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How to Tell If Your Ads Work, How to Turn Over a Repair Or Custom Job, and More of Your Questions for March

Start by making a distinction between current and new clients.




How to Tell If Your Ads Work, How to Turn Over a Repair Or Custom Job, and More of Your Questions for March

How can I get my customers to ask for another staff member to do a repair or custom job?

This is an excellent idea not just to give you more time to take care of big business projects (as opposed to small daily tasks), but to ensure that should you ever decide to sell your store, prospective customers won’t worry that you’re indispensable to its success. We suggest that you make a distinction between current and new clients. With the latter, you can start out fresh and sell the culture of the store and the skills of your bench jewelers. Emphasize your role in overseeing everything created or repaired in the store and maybe even the shared aesthetic of the store. Current clients present a different challenge because of the trust they have in you. In effect, they have to be resold. You can make that task a bit easier by introducing a two-tier waiting list, whereby they’ll have to wait longer if they insist on having you do the work. Be persistent, and you should eventually be able to change most of your customer base’s perception of the value you add versus that of your store.

How can I tell if my traditional advertising is effective?

Jewelry is a particularly tough segment to track because it’s a product people have a deep interest in at certain times (when they are getting married, need a gift, need a repair) and almost none at others. So even the best ad in the world won’t bring people in the door if that basic need is not present at that moment. It’s true what your ad manager is telling you: you need to be patient and persistent with your message. Still, there are several things you can do. The first is to set up a traffic-counting system and know your typical numbers. If a campaign coincides with an influx of customers, you know there’s a good chance your ads are effective. (And if the interactions aren’t converted, you know there may be a problem with your sales staff.) Second is to roll out a “too good to be true” offer as a way of testing a medium. Yes, you’ll lose a little money on, say, a radio ad at an untried time, but you’ll know if anyone is listening, which will save you money in the long run. The third is to plant what Roy H. Williams, the Wizard of Ads, calls a “word-flag” in the ad. Williams once created a campaign for a jeweler that mentioned “fat-bottom diamonds.” Within a few weeks, he says, dozens of customers were asking every jeweler in town, “This isn’t one of those fat-bottom diamonds is it? I wouldn’t want one of those.” Williams cautions that it’s not a word-flag to say, “Mention this ad and receive a 20-percent discount.” Those ads, says Williams, will only make you seem “unfocused and desperate.”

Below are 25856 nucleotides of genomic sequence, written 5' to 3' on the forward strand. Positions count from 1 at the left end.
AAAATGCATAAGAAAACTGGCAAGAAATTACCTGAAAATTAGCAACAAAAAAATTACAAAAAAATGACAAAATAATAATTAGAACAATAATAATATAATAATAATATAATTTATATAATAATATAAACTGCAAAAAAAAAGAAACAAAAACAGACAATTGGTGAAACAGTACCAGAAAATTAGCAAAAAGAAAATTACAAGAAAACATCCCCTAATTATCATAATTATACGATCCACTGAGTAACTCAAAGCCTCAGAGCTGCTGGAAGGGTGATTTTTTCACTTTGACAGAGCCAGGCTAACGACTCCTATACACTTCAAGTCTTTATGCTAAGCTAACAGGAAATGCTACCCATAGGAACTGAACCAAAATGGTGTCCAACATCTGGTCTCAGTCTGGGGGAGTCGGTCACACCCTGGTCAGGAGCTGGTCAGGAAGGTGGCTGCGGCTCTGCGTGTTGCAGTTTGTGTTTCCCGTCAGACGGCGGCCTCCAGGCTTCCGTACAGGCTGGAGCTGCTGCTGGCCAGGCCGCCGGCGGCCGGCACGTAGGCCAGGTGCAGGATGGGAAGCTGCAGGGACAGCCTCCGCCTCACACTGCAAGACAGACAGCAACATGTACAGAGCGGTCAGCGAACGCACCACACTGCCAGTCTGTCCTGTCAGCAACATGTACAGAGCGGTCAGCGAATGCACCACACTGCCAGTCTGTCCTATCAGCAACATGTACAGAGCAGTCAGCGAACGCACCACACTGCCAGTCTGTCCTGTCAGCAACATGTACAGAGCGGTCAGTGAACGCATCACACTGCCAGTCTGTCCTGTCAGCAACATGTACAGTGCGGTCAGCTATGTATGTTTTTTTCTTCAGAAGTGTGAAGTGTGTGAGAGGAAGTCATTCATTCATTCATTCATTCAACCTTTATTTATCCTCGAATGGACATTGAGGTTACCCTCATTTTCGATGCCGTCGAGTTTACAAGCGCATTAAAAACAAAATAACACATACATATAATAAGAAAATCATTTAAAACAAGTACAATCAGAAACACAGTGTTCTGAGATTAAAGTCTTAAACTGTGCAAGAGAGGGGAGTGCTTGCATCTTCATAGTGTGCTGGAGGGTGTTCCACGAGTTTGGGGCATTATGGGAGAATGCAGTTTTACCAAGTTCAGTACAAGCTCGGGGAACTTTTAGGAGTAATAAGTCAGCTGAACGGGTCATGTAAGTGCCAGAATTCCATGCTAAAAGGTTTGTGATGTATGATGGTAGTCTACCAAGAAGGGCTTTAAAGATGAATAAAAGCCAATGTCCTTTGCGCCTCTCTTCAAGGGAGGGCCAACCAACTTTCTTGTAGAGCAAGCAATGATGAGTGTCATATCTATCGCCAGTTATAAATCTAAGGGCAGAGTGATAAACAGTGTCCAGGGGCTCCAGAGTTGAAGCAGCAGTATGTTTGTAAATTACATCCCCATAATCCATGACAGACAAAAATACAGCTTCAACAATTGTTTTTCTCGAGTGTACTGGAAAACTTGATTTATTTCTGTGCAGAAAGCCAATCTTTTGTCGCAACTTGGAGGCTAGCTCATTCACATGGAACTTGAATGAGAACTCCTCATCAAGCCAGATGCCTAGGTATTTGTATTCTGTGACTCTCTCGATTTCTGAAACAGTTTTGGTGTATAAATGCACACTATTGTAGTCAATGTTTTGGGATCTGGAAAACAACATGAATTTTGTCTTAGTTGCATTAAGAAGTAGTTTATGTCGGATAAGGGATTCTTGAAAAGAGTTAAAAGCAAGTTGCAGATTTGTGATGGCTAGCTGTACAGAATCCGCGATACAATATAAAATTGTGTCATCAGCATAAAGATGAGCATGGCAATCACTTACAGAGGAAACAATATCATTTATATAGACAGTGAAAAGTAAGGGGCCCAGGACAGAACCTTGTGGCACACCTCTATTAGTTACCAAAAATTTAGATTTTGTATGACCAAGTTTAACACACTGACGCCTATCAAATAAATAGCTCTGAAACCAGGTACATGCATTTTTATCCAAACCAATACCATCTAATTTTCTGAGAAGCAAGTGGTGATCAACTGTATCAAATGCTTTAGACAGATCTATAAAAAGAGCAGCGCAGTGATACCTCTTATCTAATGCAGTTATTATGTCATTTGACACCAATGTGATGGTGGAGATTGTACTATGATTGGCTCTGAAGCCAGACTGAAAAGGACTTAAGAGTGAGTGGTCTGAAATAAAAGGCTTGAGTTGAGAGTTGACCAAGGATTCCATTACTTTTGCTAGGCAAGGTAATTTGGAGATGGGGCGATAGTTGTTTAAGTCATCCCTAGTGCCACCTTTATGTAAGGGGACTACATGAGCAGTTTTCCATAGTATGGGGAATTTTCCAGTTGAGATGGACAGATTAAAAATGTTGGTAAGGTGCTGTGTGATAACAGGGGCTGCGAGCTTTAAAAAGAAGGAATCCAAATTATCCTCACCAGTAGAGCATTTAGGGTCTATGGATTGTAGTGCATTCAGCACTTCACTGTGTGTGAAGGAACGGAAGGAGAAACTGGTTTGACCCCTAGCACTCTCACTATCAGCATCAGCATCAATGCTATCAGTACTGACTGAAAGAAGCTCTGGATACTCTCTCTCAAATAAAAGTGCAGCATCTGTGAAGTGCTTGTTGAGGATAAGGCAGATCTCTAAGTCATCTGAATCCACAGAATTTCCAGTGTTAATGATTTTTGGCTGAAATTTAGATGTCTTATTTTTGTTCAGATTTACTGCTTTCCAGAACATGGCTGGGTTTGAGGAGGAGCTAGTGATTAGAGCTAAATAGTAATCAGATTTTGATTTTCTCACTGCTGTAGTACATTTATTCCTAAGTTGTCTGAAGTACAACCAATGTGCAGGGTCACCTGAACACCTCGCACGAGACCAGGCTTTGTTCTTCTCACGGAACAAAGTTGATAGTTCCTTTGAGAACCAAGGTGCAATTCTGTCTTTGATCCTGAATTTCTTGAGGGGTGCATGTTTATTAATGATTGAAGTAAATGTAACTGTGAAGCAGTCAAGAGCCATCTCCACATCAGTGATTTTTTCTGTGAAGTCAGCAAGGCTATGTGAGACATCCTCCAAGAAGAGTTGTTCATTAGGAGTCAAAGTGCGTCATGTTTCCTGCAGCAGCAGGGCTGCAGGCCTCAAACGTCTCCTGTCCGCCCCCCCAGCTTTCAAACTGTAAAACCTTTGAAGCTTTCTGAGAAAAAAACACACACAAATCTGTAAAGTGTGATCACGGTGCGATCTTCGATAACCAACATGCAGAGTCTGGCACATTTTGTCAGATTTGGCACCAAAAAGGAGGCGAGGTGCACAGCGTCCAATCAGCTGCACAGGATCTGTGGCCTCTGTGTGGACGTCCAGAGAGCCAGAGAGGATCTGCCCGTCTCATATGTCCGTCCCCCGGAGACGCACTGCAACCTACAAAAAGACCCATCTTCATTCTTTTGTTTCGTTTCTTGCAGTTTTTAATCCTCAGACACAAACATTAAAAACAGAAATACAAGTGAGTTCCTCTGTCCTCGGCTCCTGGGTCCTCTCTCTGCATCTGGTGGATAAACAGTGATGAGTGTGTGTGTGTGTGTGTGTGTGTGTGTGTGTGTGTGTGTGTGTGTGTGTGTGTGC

Is it okay to ask customers what they do for a living in order to build rapport?

If it came down to a choice between WDYD and “What do you like to do for fun?”, “What’s important to you?” or “What makes you feel keenly alive?” as recommended by some business gurus, we’d counsel going for the work question (although best if not asked with an arched eyebrow and overall suspicious, wealth-assessing gaze). The point of small talk is to establish a connection in a non-intimidating way, and most normal people understand that.

How can I better lay out my cases to support my sales?

Take time to watch how customers move through your store. Foot traffic tends to develop an organic flow, and you can take advantage of your customers’ natural instincts to strategically place cases and collections. You can also use your biggest sellers to draw customers deeper into the store and past some of your less popular items. One idea is to ask friends or relatives to walk through the store and take photos of whatever catches their eye. That way, you’ll be able to check what’s currently being seen and what’s being lost in blind spots. Larry Johnson, author of The Complete Guide to Effective Jewelry Display, says that it’s important that the organization of your cases matches the way you sell, with the displays following the steps of your presentation (meaning everything within easy reach as you work through the options and sales story that ends with The One). If you can tweak case placement to accommodate one of the big sales-floor trends of the last few years — the less-intimidating side-by-side selling — all the better. Other things to look out for: fixtures that are too tall and don’t allow shoppers to look across and understand how large or small the store is. Fixtures that restrict visibility through the space, or are too linear, will also kill the “spirit” of a store.


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When There’s No Succession Plan, Call Wilkerson

Bob Wesley, owner of Robert C. Wesley Jewelers in Scottsdale, Ariz., was a third-generation jeweler. When it was time to enjoy life on the other side of the counter, he weighed his options. His lease was nearing renewal time and with no succession plan, he decided it was time to call Wilkerson. There was plenty of inventory to sell and at first, says Wesley, he thought he might try to manage a sale himself. But he’s glad he didn’t. “There’s no way I could have done this as well as Wilkerson,” he says. Wilkerson took responsibility for the entire event, with every detail — from advertising to accounting — done, dusted and managed by the Wilkerson team. “It’s the complete package,” he says of the Wilkerson method of helping jewelers to easily go on to the next phase of their lives. “There’s no way any retailer can duplicate what they’ve done.”

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